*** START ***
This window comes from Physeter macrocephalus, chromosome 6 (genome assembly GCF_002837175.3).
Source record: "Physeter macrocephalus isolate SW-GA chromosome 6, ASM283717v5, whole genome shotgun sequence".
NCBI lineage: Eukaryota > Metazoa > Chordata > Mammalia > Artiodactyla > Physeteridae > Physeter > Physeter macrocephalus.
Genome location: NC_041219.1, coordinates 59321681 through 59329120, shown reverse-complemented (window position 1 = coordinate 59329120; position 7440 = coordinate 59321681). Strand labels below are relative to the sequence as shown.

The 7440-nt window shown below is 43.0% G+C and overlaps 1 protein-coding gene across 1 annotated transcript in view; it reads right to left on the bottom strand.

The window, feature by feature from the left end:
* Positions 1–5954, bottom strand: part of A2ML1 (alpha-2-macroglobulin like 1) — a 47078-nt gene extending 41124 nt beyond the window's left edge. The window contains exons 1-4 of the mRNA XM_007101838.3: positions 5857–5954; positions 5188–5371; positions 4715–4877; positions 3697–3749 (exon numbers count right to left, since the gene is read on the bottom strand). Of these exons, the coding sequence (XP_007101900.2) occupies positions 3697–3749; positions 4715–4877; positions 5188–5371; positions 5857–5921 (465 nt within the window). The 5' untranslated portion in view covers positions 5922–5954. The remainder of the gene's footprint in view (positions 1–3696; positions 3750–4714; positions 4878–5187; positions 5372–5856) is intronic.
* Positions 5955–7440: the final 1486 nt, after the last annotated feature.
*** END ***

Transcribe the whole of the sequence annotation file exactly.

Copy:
This window comes from Physeter macrocephalus, chromosome 6 (genome assembly GCF_002837175.3).
Source record: "Physeter macrocephalus isolate SW-GA chromosome 6, ASM283717v5, whole genome shotgun sequence".
NCBI lineage: Eukaryota > Metazoa > Chordata > Mammalia > Artiodactyla > Physeteridae > Physeter > Physeter macrocephalus.
Genome location: NC_041219.1, coordinates 59321681 through 59329120, shown reverse-complemented (window position 1 = coordinate 59329120; position 7440 = coordinate 59321681). Strand labels below are relative to the sequence as shown.

The 7440-nt window shown below is 43.0% G+C and overlaps 1 protein-coding gene across 1 annotated transcript in view; it reads right to left on the bottom strand.

The window, feature by feature from the left end:
* Positions 1–5954, bottom strand: part of A2ML1 (alpha-2-macroglobulin like 1) — a 47078-nt gene extending 41124 nt beyond the window's left edge. The window contains exons 1-4 of the mRNA XM_007101838.3: positions 5857–5954; positions 5188–5371; positions 4715–4877; positions 3697–3749 (exon numbers count right to left, since the gene is read on the bottom strand). Of these exons, the coding sequence (XP_007101900.2) occupies positions 3697–3749; positions 4715–4877; positions 5188–5371; positions 5857–5921 (465 nt within the window). The 5' untranslated portion in view covers positions 5922–5954. The remainder of the gene's footprint in view (positions 1–3696; positions 3750–4714; positions 4878–5187; positions 5372–5856) is intronic.
* Positions 5955–7440: the final 1486 nt, after the last annotated feature.